I'd Rather Be Reading

December 09, 2011

I’m shamelessly stealing a page from Dani Torres’ blog (pun totally intended but not very good) and doing a library books post today… mostly because I’m snowed under by so much stuff I “should” be doing that I don’t want to do anything. And because when I went to the library to return things, a whole bunch of my requested books had come in AND I found a couple books at the Friends of the Library bookstore. You never know with the library request system. Sometimes books come right away, and other times it takes a week or more. I got all hot and bothered requesting books last weekend, and five of them came in all at once! This makes me simultaneously happy and stressed…happy because I love to have plenty of delicious books to choose from, and stressed because I’m worried I’ll have to give them back before I finish with them. Though I want to start on these right away, I’m already reading a novel (The Paris Wife, by Paula McLain, which I am loving) and the last book for my “Off the Shelf” challenge (Why New Orleans Matters, by Tom Piazza, also excellent)

I know it’s crazy to have so many books hanging around waiting to be read, especially this time of year when I have so many other things to do. I can’t seem to help myself! See, here are the library books I picked up. Don’t they all sound tempting in their own ways?

Of Flowers and a Village, Wilfred Blunt. I can’t remember where I heard of this, but it sounds charming. This is a novel written in the form of “chatty letters” from a godfather to his goddaughter who is bedridden while recovering from an illness. The letters paint a picture of village life, combined with history, gardening knowledge and local lore.

The Secret Intensity of Everyday Life, William Nicholson. Laura, a happily married mother of two, begins to question her choices after her college boyfriend resurfaces after 20 years, comparing the passion of her first love with her current suburban life. Little does she know, she’s not the only one having a personal crisis in her small English village.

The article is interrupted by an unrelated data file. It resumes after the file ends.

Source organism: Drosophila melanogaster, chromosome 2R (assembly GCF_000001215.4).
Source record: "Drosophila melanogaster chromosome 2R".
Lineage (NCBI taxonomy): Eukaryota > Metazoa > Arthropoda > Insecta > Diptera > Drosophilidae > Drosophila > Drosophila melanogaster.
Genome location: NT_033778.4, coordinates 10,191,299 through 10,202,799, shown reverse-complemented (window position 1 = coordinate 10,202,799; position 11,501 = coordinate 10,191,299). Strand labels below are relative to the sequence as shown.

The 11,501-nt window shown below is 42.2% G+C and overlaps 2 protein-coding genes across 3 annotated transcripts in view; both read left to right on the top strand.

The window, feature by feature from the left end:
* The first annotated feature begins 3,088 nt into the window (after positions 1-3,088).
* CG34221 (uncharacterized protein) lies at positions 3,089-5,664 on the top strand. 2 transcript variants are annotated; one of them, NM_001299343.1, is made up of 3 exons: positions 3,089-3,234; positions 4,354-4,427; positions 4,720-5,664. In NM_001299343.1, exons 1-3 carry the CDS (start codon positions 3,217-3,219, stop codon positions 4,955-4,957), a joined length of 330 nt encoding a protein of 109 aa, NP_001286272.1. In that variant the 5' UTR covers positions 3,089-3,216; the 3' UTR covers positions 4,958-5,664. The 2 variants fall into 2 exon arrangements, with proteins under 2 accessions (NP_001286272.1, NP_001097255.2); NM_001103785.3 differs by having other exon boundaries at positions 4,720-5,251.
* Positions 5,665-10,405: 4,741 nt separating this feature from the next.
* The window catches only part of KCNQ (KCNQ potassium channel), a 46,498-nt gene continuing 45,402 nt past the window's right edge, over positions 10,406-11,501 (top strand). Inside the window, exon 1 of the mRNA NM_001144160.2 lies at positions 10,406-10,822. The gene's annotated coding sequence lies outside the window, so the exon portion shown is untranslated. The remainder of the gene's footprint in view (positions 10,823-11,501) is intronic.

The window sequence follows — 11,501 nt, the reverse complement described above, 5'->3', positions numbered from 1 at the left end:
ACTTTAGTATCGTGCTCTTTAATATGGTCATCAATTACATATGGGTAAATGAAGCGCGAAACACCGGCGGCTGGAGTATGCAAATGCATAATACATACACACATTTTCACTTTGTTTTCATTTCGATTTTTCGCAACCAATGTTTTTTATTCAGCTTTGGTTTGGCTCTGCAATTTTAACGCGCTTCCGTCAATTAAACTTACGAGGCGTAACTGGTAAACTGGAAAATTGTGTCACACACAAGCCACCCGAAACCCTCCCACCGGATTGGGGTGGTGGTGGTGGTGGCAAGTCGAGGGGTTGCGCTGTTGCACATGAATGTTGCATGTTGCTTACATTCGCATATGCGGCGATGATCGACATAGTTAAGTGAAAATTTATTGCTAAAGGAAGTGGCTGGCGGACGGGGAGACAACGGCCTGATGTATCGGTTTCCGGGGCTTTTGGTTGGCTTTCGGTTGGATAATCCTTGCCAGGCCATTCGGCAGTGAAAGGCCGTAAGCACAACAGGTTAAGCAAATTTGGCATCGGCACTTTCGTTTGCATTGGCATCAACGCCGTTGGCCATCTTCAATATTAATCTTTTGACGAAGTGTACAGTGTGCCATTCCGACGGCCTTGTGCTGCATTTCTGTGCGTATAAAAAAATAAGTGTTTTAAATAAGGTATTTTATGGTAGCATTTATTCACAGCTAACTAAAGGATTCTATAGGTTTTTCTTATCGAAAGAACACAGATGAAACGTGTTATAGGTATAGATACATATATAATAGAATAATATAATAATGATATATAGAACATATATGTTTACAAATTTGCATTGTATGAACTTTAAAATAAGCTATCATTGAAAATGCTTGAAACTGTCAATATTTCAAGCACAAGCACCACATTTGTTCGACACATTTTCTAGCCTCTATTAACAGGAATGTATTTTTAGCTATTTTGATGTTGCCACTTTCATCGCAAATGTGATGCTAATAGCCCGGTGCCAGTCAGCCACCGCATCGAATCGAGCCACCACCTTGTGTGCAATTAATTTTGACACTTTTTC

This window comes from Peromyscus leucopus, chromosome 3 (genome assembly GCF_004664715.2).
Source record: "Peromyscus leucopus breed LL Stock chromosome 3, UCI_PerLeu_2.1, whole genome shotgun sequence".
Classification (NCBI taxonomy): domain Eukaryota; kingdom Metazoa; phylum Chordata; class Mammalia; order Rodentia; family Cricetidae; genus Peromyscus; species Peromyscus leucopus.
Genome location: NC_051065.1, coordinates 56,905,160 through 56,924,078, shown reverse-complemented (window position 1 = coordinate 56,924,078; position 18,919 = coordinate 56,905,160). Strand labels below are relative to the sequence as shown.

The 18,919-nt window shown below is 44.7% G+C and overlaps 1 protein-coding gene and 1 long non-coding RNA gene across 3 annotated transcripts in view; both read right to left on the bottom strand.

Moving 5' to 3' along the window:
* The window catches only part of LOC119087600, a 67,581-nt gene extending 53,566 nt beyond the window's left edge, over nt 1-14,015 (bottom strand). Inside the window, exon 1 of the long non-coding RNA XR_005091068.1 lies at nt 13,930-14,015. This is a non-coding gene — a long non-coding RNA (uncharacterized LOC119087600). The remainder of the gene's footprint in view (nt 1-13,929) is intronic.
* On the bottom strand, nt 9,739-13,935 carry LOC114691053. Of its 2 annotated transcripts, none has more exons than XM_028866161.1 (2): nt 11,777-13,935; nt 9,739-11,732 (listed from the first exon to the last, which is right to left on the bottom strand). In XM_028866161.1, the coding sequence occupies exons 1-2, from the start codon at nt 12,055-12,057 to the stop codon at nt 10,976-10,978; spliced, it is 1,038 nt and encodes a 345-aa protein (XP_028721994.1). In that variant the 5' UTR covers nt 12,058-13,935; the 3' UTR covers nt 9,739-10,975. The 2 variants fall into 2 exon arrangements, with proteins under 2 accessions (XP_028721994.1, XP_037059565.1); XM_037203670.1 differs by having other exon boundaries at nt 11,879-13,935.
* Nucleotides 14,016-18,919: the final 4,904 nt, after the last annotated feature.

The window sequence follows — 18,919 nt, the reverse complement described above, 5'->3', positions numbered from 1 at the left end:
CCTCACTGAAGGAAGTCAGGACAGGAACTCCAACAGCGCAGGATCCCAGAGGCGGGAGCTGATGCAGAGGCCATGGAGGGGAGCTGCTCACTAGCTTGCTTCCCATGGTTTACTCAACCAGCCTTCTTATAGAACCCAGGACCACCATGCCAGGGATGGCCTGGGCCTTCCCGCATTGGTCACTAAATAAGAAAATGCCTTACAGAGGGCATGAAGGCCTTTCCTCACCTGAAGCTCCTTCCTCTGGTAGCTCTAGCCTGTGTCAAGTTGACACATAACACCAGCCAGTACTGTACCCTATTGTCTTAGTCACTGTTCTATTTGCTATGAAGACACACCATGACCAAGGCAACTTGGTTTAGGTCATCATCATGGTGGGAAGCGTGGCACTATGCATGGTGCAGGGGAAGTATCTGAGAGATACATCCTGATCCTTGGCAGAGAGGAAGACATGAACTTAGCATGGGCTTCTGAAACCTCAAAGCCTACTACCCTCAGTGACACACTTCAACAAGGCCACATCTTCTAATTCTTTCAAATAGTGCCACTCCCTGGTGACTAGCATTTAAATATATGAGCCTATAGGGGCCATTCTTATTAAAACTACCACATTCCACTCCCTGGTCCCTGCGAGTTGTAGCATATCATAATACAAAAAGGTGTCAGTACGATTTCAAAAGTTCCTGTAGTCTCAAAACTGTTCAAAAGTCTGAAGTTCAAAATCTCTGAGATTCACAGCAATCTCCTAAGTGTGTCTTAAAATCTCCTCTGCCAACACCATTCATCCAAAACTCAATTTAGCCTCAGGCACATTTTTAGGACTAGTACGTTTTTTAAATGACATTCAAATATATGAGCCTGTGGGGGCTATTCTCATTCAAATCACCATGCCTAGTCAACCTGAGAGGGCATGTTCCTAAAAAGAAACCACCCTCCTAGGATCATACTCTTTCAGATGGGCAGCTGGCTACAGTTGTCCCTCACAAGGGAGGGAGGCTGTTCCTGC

Civil War Wives, Carol Berkin. A peek into the lives of the wives of abolitionist Theodore Dwight Weld, Confederacy President Jefferson Davis and Union commander Ulysses S. Grant. Publisher’s Weekly says, “[Berkin] wants to catch the realities of three privileged, yet restricted women and thus to reveal how even the most fortunate of wives—at least fortunate in the importance and celebrity of their husbands—struggled, not always successfully, to face down the difficulties of their sex. In this, [she] is entirely successful.”

Design*Sponge at Home, Grace Bonney. Design*Sponge is one of the most popular design sites on the web, and creator Bonney’s book contains home tours, DIY projects, before-and-after makeovers and more. I’m enamored of this table/library project...

What It Is, Lynda Barry. How to describe this book? It’s called a “writing how-to graphic novel” and one review commented, “Each page is a feast for the eyes with beautiful full-page collages of photographs, watercolors, ink drawings, and text, resulting in a gorgeous volume that explores and encourages writing in a combination of ways.” Sounds fun, yes?

My two bookstore finds were Mary Emmerling’s Romantic Country, and, ironically considering the state of my house and my mind, Karen Kingston’s Clear Your Clutter With Feng Shui.

It’s likely that while I “should” be wrapping gifts or writing Christmas cards, I’ll be reading. Oh, well. Maybe I can use reading time as a reward for getting my chores done?

Which book would you choose to start with?

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  1. I think it's interesting that you read more than one book at a time - I almost never do that. At least, not more than one novel at a time. I do sometimes read a novel and something else, like an art book. But I have enough trouble keeping one story straight! LOL!!